centaurus chandra
This image of Centaurus shows jets and lobes powered by the central black hole in this nearby galaxy. A new study questions the very existence of black holes. Nasa

A scientist claims to have mathematical proof showing that black holes are perhaps just figments of imagination.

Going by theory, black holes come in all sizes ranging from an atom to a solar system, packed dense with matter that builds up gravity to colossal levels where even light cannot escape.

They are an elemental aspect of current theories of Big Bang and universe formation.

Albert Einstein's theory of gravity first predicted the formation of black holes while a fundamental law of quantum theory which states that no information from the universe can ever disappear questioned it.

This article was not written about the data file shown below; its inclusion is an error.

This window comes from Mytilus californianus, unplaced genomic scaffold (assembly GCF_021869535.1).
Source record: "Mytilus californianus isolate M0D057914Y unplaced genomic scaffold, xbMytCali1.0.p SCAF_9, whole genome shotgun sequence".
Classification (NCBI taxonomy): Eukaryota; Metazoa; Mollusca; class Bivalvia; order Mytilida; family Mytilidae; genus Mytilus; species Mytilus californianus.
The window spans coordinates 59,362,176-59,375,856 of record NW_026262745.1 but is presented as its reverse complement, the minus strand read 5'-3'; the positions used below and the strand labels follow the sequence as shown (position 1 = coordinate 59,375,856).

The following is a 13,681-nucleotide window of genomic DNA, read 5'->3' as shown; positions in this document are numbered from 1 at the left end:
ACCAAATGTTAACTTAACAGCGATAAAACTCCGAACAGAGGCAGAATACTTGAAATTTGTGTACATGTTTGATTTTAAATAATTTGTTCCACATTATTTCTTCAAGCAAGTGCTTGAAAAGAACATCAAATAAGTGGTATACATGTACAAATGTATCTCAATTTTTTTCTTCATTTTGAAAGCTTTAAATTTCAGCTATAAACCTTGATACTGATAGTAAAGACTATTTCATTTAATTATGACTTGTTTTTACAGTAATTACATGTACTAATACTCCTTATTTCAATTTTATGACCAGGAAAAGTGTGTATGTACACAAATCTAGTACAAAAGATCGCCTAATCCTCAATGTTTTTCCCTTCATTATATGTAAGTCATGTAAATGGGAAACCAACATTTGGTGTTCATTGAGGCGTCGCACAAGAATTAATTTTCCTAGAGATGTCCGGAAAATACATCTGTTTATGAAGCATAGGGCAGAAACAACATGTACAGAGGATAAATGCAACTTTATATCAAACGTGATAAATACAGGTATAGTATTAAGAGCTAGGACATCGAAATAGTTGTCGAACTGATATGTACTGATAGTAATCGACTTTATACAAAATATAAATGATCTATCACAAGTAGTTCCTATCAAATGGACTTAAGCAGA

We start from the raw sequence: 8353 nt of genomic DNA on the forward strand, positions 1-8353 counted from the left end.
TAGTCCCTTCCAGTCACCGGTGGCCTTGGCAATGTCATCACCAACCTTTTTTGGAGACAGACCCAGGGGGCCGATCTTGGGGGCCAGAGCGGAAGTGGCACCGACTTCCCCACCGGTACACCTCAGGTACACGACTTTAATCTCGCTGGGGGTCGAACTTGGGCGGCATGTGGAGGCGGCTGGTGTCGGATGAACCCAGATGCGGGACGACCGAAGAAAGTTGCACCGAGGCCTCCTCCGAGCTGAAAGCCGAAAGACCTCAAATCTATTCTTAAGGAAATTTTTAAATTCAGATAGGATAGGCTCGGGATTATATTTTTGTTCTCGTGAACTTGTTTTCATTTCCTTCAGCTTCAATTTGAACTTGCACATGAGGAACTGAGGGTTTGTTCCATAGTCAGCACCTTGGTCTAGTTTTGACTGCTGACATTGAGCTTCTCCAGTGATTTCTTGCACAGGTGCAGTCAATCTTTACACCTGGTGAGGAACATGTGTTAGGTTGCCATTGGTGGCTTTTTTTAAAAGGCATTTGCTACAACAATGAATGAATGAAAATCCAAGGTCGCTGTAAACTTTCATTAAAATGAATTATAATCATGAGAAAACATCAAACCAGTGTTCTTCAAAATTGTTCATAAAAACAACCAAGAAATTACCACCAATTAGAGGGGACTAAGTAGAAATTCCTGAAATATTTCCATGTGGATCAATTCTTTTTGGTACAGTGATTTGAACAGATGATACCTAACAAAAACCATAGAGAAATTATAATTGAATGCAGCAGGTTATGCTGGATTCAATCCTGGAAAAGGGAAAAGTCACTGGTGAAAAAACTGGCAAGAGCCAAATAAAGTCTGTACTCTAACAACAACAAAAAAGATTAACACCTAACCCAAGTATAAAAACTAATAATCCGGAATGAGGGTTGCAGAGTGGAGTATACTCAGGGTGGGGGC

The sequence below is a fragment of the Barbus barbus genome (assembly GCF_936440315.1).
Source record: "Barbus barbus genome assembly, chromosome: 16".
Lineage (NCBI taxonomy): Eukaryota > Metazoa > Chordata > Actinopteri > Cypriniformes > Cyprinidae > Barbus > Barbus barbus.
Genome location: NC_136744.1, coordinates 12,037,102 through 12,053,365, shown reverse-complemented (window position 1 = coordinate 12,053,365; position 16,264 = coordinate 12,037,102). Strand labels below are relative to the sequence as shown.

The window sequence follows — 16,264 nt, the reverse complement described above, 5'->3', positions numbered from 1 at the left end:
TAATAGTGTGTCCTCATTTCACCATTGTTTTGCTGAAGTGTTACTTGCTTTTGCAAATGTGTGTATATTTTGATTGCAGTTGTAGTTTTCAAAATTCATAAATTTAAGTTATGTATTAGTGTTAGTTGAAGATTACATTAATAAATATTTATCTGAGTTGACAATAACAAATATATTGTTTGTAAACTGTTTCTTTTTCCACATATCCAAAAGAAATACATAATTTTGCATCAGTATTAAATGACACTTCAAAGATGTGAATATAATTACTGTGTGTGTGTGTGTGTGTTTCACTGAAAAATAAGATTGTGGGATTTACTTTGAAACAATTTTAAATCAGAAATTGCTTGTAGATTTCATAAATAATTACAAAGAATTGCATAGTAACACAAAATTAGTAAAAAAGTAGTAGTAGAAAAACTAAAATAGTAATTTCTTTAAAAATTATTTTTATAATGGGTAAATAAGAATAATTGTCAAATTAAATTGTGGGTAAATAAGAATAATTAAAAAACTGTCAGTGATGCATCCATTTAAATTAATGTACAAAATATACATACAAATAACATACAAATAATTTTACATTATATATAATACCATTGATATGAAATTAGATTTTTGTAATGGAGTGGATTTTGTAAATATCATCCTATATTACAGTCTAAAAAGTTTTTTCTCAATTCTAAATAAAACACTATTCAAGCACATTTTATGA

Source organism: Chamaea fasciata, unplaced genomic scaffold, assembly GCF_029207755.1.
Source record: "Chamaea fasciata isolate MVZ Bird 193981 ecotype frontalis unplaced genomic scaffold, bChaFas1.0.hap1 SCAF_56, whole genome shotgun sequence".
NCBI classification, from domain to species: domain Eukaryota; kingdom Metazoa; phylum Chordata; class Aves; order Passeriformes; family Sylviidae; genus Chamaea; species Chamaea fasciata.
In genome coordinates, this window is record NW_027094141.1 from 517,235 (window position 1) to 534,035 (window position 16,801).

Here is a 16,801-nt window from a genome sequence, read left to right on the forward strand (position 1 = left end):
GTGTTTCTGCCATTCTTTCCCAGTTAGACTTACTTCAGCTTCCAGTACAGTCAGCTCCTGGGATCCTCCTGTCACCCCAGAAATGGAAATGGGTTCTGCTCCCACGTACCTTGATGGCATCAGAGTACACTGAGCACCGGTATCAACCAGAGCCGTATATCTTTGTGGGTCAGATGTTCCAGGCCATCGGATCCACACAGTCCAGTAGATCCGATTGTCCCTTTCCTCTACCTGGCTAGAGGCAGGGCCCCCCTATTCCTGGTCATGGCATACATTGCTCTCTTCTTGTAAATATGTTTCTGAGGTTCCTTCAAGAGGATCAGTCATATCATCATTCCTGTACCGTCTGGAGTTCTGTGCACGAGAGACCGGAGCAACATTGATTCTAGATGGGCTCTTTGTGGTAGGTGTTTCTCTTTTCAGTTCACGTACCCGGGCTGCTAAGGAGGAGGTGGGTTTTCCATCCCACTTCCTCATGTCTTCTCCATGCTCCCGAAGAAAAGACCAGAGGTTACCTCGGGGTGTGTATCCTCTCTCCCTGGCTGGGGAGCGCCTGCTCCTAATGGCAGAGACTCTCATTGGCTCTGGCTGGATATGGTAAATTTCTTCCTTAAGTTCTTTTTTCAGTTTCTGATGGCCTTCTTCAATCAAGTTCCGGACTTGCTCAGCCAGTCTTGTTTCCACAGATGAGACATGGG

But according to Laura Mersini-Houghton, a physics professor at the University of North Carolina, the two conflicting theories are both right when you remove black holes from the frame.

The physicist has postulated an entirely new theory that suggests a star does not die with a collapse inward but an explosion outwards.

While it does release the Hawking radiation, the dying star in the process of doing so, also loses much of its mass that takes away its potential for becoming a black hole.

There is no chance for a singularity or event horizon to form, she says.

Without singularities the theory of the Big Bang collapses.

Event horizons beyond which light disappears have been questioned by physicists who do not like the idea of information disappearing forever from the universe.

The Hawking radiation was formulated as radiation that reduces the mass and energy of the black hole, but this mass evaporation is nothing compared to the mass being consumed by the black hole.

If proved correct, the new research could force physicists to think afresh on how the Universe began.